• Soak the beans for 8-14 hours in water. De-hull the beans by hand and split the beans into two. Skim off the hulls and discard.
  • Make sure the beans are very dry; otherwise, undesirable bacteria may take hold and produce bad or off flavors.
  • Keep the beans in an incubator, while wrapped in the plastic, at a temperature of 30°C/85°F. You can also keep them at any warm place for a day or two or until you see, the plastic completely filled with white mycelium.
  • The tempeh is ready when the soybeans become one complete solid mass.
  • The fresh tempeh will be warm and has a pleasant mushroom flavor.
  • You can store tempeh in the refrigerator, for around ten days. However, if you keep it in the freezer, it can stay for a few months.

Recipe For the Week

Tempeh Super BBQ Burger

tempeh burger
An Easy Way to Use Tempeh Cakes

Ingredients Needed

  • 1  tempeh cake (about 4 to 5 cups)
  • 1/4 cup onions, finely chopped
  • 1/2 cup zucchini, grated
  • 1 broccoli stock, finely chopped
  • 1/4 cup brown rice or nonwheat flour
  • 2 Tbs arrowroot starch
  • 2 Tbs balsamic vinegar
  • 2 Tbs olive oil
  • 1 Tbs dried basil
  • 1 Tbs dried oregano
  • 2 Tbs dried parsley
  • Sea salt, to taste
  • 1 egg or egg substitute (1 Tbs ground chia + 1/4 cup warm water)
  • Add other spices, if desired, like chili, herbs, or spice mix.

Instructions

– Cut tempeh up into cubes and toss into a food processor and process until into small pieces, or finely chop.

– In a large mixing bowl, mix together ground tempeh, onion, zucchini, broccoli stock, brown rice, arrowroot starch, balsamic vinegar, olive oil, basil, oregano, parsley, baking powder, sea salt and egg or egg substitute.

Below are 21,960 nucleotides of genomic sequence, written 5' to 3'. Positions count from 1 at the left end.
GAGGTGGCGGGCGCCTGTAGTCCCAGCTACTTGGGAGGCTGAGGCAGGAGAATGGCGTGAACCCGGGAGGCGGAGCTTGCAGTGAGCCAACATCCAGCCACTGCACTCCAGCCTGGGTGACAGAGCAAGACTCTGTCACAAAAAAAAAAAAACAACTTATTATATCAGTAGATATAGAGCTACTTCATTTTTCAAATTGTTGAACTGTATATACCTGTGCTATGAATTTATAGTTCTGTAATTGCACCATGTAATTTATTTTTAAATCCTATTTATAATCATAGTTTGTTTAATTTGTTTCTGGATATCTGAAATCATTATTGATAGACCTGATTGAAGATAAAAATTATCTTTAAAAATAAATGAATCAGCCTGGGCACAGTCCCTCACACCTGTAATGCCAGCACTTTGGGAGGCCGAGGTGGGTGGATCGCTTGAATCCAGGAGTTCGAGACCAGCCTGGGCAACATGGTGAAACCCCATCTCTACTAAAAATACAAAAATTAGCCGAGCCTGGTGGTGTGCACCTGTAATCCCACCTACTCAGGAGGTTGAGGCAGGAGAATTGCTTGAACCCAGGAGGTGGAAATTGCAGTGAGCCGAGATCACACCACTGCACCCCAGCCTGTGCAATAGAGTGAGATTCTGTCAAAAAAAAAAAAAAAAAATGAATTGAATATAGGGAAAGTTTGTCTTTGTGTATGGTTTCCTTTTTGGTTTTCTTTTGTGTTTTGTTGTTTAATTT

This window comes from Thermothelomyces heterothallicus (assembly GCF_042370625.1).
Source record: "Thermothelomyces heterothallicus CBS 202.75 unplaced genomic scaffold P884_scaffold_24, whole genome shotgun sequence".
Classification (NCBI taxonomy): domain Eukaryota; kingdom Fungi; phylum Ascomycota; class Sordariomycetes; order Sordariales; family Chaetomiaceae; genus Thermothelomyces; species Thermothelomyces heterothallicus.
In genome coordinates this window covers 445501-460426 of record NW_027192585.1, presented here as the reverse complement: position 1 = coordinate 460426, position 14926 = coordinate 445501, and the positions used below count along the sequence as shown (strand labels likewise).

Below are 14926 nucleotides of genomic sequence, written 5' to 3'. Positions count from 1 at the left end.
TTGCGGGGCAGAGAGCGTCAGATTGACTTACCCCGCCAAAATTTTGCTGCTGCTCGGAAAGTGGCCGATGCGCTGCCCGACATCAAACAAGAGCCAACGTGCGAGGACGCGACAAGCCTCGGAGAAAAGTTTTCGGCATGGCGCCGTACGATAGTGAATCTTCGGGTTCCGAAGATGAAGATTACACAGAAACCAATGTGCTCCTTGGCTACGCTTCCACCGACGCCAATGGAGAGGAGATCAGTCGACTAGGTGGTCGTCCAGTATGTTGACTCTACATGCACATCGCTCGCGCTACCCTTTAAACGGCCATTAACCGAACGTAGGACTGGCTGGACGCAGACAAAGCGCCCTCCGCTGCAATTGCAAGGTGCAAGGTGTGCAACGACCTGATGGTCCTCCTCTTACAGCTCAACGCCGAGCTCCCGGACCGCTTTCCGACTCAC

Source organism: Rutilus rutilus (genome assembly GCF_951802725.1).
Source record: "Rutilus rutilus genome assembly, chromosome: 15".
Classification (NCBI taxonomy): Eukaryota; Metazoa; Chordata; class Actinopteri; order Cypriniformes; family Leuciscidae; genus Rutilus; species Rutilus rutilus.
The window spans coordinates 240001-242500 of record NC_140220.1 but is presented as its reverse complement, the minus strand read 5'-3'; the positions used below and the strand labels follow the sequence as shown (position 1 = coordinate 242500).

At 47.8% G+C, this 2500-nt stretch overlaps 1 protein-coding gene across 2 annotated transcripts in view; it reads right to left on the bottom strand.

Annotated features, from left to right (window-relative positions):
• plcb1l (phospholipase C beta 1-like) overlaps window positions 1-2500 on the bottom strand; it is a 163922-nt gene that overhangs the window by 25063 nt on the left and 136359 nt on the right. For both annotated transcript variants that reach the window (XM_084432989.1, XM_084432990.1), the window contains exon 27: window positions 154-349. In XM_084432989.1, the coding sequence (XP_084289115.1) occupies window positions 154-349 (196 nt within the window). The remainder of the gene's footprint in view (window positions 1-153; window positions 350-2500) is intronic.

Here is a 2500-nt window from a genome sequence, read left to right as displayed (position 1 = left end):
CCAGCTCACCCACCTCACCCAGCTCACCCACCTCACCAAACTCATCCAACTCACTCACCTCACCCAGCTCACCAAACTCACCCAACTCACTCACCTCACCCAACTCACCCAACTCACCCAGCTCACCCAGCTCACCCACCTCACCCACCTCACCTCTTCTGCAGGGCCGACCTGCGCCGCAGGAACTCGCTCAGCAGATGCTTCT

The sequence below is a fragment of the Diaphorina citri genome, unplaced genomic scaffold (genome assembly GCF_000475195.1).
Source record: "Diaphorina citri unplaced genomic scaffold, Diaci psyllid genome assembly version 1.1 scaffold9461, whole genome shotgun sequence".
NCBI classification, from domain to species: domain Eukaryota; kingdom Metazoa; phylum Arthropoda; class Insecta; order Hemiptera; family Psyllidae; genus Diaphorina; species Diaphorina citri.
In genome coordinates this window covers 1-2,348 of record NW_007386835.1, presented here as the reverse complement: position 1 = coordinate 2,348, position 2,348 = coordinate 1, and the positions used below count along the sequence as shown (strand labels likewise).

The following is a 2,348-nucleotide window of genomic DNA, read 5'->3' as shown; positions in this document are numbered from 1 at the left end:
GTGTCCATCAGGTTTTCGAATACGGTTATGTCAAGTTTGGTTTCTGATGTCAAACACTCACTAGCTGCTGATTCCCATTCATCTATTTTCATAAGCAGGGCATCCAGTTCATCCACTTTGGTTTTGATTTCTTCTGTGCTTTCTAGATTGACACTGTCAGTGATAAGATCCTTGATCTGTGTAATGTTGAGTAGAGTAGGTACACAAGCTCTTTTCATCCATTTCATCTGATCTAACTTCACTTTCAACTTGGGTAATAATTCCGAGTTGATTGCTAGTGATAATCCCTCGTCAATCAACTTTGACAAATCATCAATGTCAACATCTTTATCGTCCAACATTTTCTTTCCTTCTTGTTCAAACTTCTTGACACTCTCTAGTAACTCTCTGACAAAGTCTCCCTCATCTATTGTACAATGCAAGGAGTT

– Mix with a fork until it starts to come together, and is evenly mixed.

– Take about 1/3 cup mixture, roll into a ball and then flatten into a patty shape.

– Either cook on a 350-400 BBQ or in the oven at 350 for about 20 minutes, flipping halfway through.  Remove once lightly browned and firm to the touch.  Do not overcook the patty.

– Serve on a bun with the toppings of your choice or wrapped in lettuce.

We hope this Blog page has assisted you in making great tempeh at home.  We have tempeh spore starter in small amounts and now in 500gr commercial size packaging.  See more details at our web store – Organic-Cultures.com

Culturing Recipes For the Week…1.25.2015

Today we shall look at some recipes for pro-biotic drinks from traditional Indian food culture. Yoghurt or buttermilk plays an important roll in Indian cooking. Bringing richness to a dish and helping to cool down a chillies heat in an entrée.
Yoghurt type drinks, called Lassi, and herbal teas add not only pro-biotics but also the medicinal properties of the herbs added.

Here are three Lassi drinks to get you started:

Cultured yoghurt lassi
Simple to make Indian lassi is great!

Spicy Lassi

2 c water
½ c of plain yoghurt of your choice
2 tablespoons of sugar (or to taste)
½ tsp fresh, grated, ginger or ¼ tsp dry ginger
½ tsp ground cardamom

Place all ingredients in a blender and blend for 1-2 minutes. Adjust sugar to taste and dosha. Doshas are part of Ayurvedic medicine system with the goal of keeping the body in correct balance. This lassi is good for all body constitutions and has a heating effect on the body.

sweet lassi
Sweet Indian Yogurt Lassi

Sweet Lassi

2 c water
½ cup cultured yoghurt of your choice
2 tbsp of sugar
1 drop rose water

Place all ingredients in a blender and blend for 1-2 minutes

Good for all body types but especially balancing for pitta dosha types.

 

A spicy lassi ready to drink
Hot and Spicy Drink !


Jalapeño Milk

This is a great drink for heading off colds and flu’s. It provides inner heat and energy to the body when needed. This is one of my favorite medicinal drinks for taste and easiness in preparation. The jalapeño milk is not as hot as the name sounds. The milk and sugar will mellow out the chillies heat.
People are surprised by the amount of energy it gives!

Start with 2-5 fresh jalapeño chillies